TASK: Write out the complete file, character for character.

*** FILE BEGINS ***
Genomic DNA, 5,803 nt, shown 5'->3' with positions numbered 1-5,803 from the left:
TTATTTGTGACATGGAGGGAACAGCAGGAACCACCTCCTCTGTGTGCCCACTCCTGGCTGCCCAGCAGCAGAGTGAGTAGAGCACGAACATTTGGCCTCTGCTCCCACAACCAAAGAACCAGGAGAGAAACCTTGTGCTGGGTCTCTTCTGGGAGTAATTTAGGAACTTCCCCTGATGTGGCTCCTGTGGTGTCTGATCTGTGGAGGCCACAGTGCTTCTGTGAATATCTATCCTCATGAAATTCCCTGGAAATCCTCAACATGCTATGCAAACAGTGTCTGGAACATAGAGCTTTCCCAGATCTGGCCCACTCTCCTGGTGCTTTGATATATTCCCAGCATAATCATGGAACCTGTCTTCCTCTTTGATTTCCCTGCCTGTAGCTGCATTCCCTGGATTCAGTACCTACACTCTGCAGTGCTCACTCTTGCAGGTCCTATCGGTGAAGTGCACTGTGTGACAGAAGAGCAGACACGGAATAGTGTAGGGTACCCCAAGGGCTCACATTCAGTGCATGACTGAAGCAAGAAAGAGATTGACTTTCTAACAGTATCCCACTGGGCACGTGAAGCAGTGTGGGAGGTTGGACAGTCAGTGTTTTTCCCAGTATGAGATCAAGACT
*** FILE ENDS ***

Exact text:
Genomic DNA, 5,803 nt, shown 5'->3' with positions numbered 1-5,803 from the left:
TTATTTGTGACATGGAGGGAACAGCAGGAACCACCTCCTCTGTGTGCCCACTCCTGGCTGCCCAGCAGCAGAGTGAGTAGAGCACGAACATTTGGCCTCTGCTCCCACAACCAAAGAACCAGGAGAGAAACCTTGTGCTGGGTCTCTTCTGGGAGTAATTTAGGAACTTCCCCTGATGTGGCTCCTGTGGTGTCTGATCTGTGGAGGCCACAGTGCTTCTGTGAATATCTATCCTCATGAAATTCCCTGGAAATCCTCAACATGCTATGCAAACAGTGTCTGGAACATAGAGCTTTCCCAGATCTGGCCCACTCTCCTGGTGCTTTGATATATTCCCAGCATAATCATGGAACCTGTCTTCCTCTTTGATTTCCCTGCCTGTAGCTGCATTCCCTGGATTCAGTACCTACACTCTGCAGTGCTCACTCTTGCAGGTCCTATCGGTGAAGTGCACTGTGTGACAGAAGAGCAGACACGGAATAGTGTAGGGTACCCCAAGGGCTCACATTCAGTGCATGACTGAAGCAAGAAAGAGATTGACTTTCTAACAGTATCCCACTGGGCACGTGAAGCAGTGTGGGAGGTTGGACAGTCAGTGTTTTTCCCAGTATGAGATCAAGACT